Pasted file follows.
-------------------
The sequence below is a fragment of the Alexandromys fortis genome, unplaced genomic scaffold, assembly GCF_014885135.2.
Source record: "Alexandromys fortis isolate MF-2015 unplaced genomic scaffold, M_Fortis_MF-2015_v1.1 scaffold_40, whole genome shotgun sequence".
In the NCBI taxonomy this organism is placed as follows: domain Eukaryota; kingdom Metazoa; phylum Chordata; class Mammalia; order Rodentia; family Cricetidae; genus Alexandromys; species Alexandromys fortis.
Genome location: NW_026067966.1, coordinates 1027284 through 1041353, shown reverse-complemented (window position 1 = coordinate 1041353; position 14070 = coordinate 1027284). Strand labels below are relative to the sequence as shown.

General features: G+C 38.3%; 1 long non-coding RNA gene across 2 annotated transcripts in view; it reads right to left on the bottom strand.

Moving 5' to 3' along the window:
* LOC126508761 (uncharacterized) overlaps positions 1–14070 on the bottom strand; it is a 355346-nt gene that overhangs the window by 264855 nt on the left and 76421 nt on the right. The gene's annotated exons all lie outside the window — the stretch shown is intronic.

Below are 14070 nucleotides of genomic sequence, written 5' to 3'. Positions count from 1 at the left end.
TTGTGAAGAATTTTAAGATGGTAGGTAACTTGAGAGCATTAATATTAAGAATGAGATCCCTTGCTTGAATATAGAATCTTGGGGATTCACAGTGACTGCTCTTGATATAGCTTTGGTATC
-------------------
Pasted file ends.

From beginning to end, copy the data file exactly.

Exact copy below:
The sequence below is a fragment of the Alexandromys fortis genome, unplaced genomic scaffold, assembly GCF_014885135.2.
Source record: "Alexandromys fortis isolate MF-2015 unplaced genomic scaffold, M_Fortis_MF-2015_v1.1 scaffold_40, whole genome shotgun sequence".
In the NCBI taxonomy this organism is placed as follows: domain Eukaryota; kingdom Metazoa; phylum Chordata; class Mammalia; order Rodentia; family Cricetidae; genus Alexandromys; species Alexandromys fortis.
Genome location: NW_026067966.1, coordinates 1027284 through 1041353, shown reverse-complemented (window position 1 = coordinate 1041353; position 14070 = coordinate 1027284). Strand labels below are relative to the sequence as shown.

General features: G+C 38.3%; 1 long non-coding RNA gene across 2 annotated transcripts in view; it reads right to left on the bottom strand.

Moving 5' to 3' along the window:
* LOC126508761 (uncharacterized) overlaps positions 1–14070 on the bottom strand; it is a 355346-nt gene that overhangs the window by 264855 nt on the left and 76421 nt on the right. The gene's annotated exons all lie outside the window — the stretch shown is intronic.

Below are 14070 nucleotides of genomic sequence, written 5' to 3'. Positions count from 1 at the left end.
TTGTGAAGAATTTTAAGATGGTAGGTAACTTGAGAGCATTAATATTAAGAATGAGATCCCTTGCTTGAATATAGAATCTTGGGGATTCACAGTGACTGCTCTTGATATAGCTTTGGTATC